x := 10
fn a := x <- a

Here fn will set x to the value of a. Had := been used in place of <-, it would have created a new variable called x in the scope of fn without affecting the x in the outer scope.

Functions are applied using Haskell-style syntax. This means that f a b c is like f(a, b, c) in JavaScript/Python or (f a b c) in Scheme. Parentheses are only used for grouping, so f (a b) is the same as f(a(b)) in JavaScript rather than f(a, b).

Functions can be partially applied. That is, given:

f a b := a + b

the expression f 1 is equal to \ α -> f 1 α.

You can define a function that has a body containing multiple statements. This is done by surrounding the body in parentheses. Just like in the body of the program, you can separate statements by semi-colons or newlines.

f x := (
  a := x + 10
  a + 11

The value of the last statement executed will be returned.

You can actually put “blocks” of code like this anywhere you could put a normal expression.

How you indent code like this is, naturally, completely up to you.


If you declare a function taking no arguments, it isn’t immediately clear how to use it. Other functions get called when you pass parameters into them (f 1 2 3), but how do you call one without any parameters?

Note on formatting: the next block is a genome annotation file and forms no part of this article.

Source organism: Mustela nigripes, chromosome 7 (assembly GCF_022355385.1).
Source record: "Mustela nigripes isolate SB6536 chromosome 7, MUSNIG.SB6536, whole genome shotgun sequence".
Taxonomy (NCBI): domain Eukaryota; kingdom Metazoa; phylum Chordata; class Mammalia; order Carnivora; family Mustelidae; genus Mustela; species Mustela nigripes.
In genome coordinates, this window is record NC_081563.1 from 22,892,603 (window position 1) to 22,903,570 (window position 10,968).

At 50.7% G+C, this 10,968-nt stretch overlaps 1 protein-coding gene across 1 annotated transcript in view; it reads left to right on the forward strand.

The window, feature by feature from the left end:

In fact, you call a function like that just by referencing it. This means that a function of no arguments acts like a deferred expression rather than normal function. Also, from the perspective of the caller, you cannot tell a function of no arguments from a normal value.

For convenience, you can declare a function like this (or, equivalently, defer a statement) using a $. So, given:

x := $(y + z)

x will be the sum of the current value of y and z each time you reference it. This makes basic reactive programming very easy, and lets you control when a statement gets executed.

Functions can also control which of their parameters to execute. If you use $ on a function’s parameter, it will not get evaluated when the function is called. So:

f a $b := a

will never evaluate b. If you call f a (print "blarg") nothing will be printed.

This also works on patterns (like f $[a, b]).

Custom Scope

You can add bindings to the environment of a closure using the with native function. Given a closure f, we can write:

g := with ["x" -> 11] f

Now g is the same function as f except that x will be equal to 11 inside it.

If with is given a deferred statement, that statement is executed immediately. So:

with ["x" -> 11] $(x^2)

will return 121.

If you pass with a deferred variable name to bind to, it unpacks this. So:

name := $x
with [name -> 11] $(x^11)